What attracted you to the varied music genres that would ultimately define your sound — i.e. folk music, blues, early jazz, jug band music, country, and ‘50s rock ‘n’ roll?

My first real exposure came through documentaries. That gave me the information I needed to make my choices in searching for more. Having come of age before the Internet, I went to record stores, libraries and reached out to people if I wanted to know more. All the genres mentioned in your question are connected by culture, and once you begin to listen to it all, you find the connections. You find that people passed each other on the street and traded songs, or they heard a record of someone who inspired them. That’s what drove me, and each time I hear a song that suits me to learn, I learn it and then bring it on stage.


As the founding member of the Carolina Chocolate Drops, you garnered much critical acclaim, which earned you a Grammy in 2011 and a nomination the following year. Why did you then choose to go solo?

It was time to move on. We had a great run from 2005-2013. Also, the emphasis in the group kept shifting, and I found that I wasn’t able to relate to the music we were creating. It had become more about playing pop, when the reason the group was started was to promote and focus on older styles of music.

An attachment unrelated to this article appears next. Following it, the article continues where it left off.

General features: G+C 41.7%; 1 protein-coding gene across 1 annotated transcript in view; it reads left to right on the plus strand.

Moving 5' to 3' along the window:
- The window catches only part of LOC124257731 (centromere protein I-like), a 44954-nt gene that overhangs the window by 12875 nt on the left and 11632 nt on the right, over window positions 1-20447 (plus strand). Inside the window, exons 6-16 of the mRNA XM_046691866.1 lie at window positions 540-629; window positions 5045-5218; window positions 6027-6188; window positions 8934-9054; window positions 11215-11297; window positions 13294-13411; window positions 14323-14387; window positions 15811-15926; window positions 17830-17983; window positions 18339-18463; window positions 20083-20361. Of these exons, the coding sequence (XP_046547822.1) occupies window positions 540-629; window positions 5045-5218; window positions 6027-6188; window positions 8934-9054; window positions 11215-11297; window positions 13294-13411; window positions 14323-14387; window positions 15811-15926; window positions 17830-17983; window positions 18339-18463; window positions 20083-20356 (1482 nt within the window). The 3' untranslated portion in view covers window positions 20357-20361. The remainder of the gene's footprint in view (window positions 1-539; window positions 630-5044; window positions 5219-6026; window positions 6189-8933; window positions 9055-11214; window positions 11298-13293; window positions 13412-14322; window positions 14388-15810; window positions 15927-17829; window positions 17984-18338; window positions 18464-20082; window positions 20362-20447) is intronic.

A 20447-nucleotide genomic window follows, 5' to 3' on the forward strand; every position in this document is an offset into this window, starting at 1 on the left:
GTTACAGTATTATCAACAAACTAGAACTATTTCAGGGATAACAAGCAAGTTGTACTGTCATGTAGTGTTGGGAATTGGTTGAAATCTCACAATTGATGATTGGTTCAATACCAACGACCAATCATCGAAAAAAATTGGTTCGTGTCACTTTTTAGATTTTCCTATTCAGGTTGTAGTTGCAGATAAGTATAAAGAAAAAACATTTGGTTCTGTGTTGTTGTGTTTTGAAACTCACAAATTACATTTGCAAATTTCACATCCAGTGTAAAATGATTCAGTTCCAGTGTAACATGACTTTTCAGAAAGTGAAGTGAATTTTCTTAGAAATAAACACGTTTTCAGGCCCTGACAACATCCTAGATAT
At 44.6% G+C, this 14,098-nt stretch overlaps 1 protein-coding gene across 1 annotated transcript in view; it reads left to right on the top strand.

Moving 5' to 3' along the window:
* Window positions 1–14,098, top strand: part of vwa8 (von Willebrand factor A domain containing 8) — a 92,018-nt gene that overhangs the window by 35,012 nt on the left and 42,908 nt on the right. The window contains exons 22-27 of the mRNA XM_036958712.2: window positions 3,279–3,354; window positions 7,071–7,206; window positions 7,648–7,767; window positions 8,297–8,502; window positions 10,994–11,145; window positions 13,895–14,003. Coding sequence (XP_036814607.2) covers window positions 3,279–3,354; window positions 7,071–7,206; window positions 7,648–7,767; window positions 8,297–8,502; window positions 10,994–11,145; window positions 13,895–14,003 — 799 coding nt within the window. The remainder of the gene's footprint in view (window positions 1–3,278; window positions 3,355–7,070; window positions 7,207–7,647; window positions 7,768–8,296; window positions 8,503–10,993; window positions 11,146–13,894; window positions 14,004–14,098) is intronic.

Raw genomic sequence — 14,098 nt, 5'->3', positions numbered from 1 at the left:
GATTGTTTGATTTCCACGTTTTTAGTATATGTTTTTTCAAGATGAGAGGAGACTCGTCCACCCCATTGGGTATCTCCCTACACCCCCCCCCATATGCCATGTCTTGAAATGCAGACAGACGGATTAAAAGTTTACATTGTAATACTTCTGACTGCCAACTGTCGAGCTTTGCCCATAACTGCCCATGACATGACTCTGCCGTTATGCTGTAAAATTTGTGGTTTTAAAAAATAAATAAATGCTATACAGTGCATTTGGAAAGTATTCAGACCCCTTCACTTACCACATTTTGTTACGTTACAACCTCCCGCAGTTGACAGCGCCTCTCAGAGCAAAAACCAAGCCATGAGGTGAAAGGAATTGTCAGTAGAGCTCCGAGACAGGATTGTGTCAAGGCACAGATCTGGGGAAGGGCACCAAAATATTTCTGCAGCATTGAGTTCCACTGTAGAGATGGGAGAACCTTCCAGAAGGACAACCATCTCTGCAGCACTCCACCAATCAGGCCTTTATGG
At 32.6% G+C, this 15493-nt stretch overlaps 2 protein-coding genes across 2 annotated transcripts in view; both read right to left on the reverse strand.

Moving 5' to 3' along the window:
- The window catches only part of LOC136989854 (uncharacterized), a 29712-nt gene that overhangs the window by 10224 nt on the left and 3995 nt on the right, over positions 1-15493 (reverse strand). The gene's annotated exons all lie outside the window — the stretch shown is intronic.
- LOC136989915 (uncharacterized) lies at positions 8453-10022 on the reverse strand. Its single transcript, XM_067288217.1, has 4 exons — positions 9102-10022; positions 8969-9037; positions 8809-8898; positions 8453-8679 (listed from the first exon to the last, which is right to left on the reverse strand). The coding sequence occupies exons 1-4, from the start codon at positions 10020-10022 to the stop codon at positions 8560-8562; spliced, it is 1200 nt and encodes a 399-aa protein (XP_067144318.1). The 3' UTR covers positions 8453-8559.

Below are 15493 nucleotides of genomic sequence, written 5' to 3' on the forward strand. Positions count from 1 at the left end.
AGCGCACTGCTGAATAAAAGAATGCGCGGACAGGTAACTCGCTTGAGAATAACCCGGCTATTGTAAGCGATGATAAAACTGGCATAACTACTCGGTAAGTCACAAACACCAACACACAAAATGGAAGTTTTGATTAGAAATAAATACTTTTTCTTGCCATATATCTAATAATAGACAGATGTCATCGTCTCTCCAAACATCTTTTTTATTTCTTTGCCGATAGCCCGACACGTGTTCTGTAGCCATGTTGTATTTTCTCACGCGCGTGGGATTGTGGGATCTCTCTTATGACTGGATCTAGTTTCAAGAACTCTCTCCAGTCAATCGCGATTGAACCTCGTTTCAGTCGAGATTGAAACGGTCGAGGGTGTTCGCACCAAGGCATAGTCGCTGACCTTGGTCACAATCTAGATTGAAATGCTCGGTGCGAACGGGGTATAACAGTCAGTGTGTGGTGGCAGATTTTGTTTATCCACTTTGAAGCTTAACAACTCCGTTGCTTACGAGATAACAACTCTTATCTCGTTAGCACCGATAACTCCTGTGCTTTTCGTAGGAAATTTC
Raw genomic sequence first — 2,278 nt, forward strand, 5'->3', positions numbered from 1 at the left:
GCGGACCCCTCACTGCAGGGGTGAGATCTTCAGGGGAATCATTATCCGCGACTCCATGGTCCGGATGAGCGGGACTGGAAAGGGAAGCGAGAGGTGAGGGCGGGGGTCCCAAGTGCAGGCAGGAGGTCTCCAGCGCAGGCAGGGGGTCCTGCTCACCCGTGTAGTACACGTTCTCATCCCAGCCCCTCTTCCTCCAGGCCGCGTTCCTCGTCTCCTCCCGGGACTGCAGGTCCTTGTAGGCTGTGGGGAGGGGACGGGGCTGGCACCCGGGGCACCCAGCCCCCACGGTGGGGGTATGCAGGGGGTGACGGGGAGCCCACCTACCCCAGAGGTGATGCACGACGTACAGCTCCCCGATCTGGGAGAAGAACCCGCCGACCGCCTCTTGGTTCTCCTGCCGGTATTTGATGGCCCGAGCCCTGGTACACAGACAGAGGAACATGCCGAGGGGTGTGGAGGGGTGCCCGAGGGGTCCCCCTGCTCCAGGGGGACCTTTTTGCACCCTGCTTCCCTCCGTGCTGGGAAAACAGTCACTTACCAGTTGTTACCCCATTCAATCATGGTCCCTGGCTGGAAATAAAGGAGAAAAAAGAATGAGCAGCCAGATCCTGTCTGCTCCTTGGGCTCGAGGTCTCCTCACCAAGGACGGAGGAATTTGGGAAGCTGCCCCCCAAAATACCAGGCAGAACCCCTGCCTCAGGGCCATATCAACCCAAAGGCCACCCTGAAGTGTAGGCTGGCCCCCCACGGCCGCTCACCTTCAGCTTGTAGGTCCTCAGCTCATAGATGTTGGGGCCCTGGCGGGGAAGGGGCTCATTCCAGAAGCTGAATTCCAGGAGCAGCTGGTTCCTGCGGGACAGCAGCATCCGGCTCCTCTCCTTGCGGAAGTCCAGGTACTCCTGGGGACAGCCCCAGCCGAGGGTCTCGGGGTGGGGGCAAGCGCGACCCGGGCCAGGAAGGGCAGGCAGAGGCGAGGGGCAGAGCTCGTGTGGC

As a curator of songs, in addition to being a songwriter, how do you decide which song is ideal for you to record? What factors do you consider?

I try to look at the record as a whole, with individual parts that work together, to create that feel. I usually record all the songs of interest to me and figure out the final product later. The main point in song choice is to create a statement in each individual song and then decide how they all fit together, so that the listener takes a journey through the record.

For example, on Prospect Hill, I tried to create a record that would appeal to listeners who were familiar with my previous work AND ones who were not familiar with it. You never can tell when a person might listen to your record, and you want it to stand on its own as a statement without being able to rely on someone’s previous knowledge of your past work to fuel interest. On Prospect Hill, it was important to create a “greatest hits” album while still keeping the vibe of the record as a singular statement. Although it is my third solo record, it was the first one on which I got to experiment with studio musicians of different sorts; I worked up arrangements that showed off the range of material I had ready to go.